Why Michigan's Climate Is Perfect For Producing Ice Wine
By Heidi Chaya
Ice wine is a wine made from grapes that are picked still-frozen, so the sugars and flavorful compounds in the juice are more concentrated. Initially, ice wine was made to take advantage of unexpected frosts and is now regarded as a special, supremely sweet treat available in a wide variety of grapes and vintages; however, it is typically quite expensive.
There are a few states in America that produce ice wine, and as Michigan’s temperatures are frequently below 18 degrees Fahrenheit, it‘s ideal for ice wine production. If it’s colder than that for prolonged periods, the fruit will be too frozen to work with, but Michigan's lake effect snow (created by cold Canadian air blowing across the Great Lakes) protects future ice wine grapes from animals.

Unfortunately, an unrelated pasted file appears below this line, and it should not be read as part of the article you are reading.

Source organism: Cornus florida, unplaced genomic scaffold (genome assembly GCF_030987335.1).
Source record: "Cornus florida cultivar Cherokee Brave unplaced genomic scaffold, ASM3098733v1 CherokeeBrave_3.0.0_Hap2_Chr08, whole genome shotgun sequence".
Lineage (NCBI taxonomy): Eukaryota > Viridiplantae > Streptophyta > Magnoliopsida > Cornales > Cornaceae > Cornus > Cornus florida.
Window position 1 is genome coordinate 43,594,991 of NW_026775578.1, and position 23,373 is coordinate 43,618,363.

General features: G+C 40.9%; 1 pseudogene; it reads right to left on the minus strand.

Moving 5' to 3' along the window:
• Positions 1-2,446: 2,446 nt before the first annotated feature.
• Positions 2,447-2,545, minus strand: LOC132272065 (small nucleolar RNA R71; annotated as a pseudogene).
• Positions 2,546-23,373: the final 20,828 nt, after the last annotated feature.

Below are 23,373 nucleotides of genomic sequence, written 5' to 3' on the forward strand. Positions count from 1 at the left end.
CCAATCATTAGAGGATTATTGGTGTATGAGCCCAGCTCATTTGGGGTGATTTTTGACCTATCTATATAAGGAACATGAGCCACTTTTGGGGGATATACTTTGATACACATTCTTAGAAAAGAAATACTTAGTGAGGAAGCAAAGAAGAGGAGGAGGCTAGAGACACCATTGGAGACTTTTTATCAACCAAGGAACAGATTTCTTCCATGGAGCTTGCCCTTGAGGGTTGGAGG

To be called ice wine, the grapes must have been partially frozen on the vine before the harvest and cannot be thawed before harvesting. The grape-picking window is so short and specific that it has to be done by hand, and because it’s only available during the right conditions, you might want to buy and reserve a few bottles that will appreciate in value.